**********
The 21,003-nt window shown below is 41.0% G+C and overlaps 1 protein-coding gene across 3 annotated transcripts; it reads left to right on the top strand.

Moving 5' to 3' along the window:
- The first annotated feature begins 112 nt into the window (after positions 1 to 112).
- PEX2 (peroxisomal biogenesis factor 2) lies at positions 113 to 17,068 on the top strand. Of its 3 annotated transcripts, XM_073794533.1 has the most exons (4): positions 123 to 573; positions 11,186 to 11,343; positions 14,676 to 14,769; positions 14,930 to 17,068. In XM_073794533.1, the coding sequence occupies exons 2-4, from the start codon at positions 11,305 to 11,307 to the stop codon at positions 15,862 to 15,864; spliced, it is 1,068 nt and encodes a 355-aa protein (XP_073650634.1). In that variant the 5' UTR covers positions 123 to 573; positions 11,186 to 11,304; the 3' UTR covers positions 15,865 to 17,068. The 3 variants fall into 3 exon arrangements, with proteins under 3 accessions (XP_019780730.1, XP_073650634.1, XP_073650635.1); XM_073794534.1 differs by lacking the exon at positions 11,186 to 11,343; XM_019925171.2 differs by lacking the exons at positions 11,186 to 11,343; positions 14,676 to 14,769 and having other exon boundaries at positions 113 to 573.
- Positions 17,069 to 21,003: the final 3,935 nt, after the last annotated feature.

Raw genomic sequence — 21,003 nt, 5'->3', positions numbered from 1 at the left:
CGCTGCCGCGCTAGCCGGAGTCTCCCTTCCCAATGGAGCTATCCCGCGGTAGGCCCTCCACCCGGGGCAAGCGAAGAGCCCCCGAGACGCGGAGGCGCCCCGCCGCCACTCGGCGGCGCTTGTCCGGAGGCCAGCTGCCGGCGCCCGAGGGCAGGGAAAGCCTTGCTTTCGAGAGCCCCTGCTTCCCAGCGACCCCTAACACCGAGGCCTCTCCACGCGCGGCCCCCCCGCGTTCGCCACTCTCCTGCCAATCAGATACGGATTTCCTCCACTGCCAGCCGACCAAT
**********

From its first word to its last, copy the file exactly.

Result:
The 21,003-nt window shown below is 41.0% G+C and overlaps 1 protein-coding gene across 3 annotated transcripts; it reads left to right on the top strand.

Moving 5' to 3' along the window:
- The first annotated feature begins 112 nt into the window (after positions 1 to 112).
- PEX2 (peroxisomal biogenesis factor 2) lies at positions 113 to 17,068 on the top strand. Of its 3 annotated transcripts, XM_073794533.1 has the most exons (4): positions 123 to 573; positions 11,186 to 11,343; positions 14,676 to 14,769; positions 14,930 to 17,068. In XM_073794533.1, the coding sequence occupies exons 2-4, from the start codon at positions 11,305 to 11,307 to the stop codon at positions 15,862 to 15,864; spliced, it is 1,068 nt and encodes a 355-aa protein (XP_073650634.1). In that variant the 5' UTR covers positions 123 to 573; positions 11,186 to 11,304; the 3' UTR covers positions 15,865 to 17,068. The 3 variants fall into 3 exon arrangements, with proteins under 3 accessions (XP_019780730.1, XP_073650634.1, XP_073650635.1); XM_073794534.1 differs by lacking the exon at positions 11,186 to 11,343; XM_019925171.2 differs by lacking the exons at positions 11,186 to 11,343; positions 14,676 to 14,769 and having other exon boundaries at positions 113 to 573.
- Positions 17,069 to 21,003: the final 3,935 nt, after the last annotated feature.

Raw genomic sequence — 21,003 nt, 5'->3', positions numbered from 1 at the left:
CGCTGCCGCGCTAGCCGGAGTCTCCCTTCCCAATGGAGCTATCCCGCGGTAGGCCCTCCACCCGGGGCAAGCGAAGAGCCCCCGAGACGCGGAGGCGCCCCGCCGCCACTCGGCGGCGCTTGTCCGGAGGCCAGCTGCCGGCGCCCGAGGGCAGGGAAAGCCTTGCTTTCGAGAGCCCCTGCTTCCCAGCGACCCCTAACACCGAGGCCTCTCCACGCGCGGCCCCCCCGCGTTCGCCACTCTCCTGCCAATCAGATACGGATTTCCTCCACTGCCAGCCGACCAAT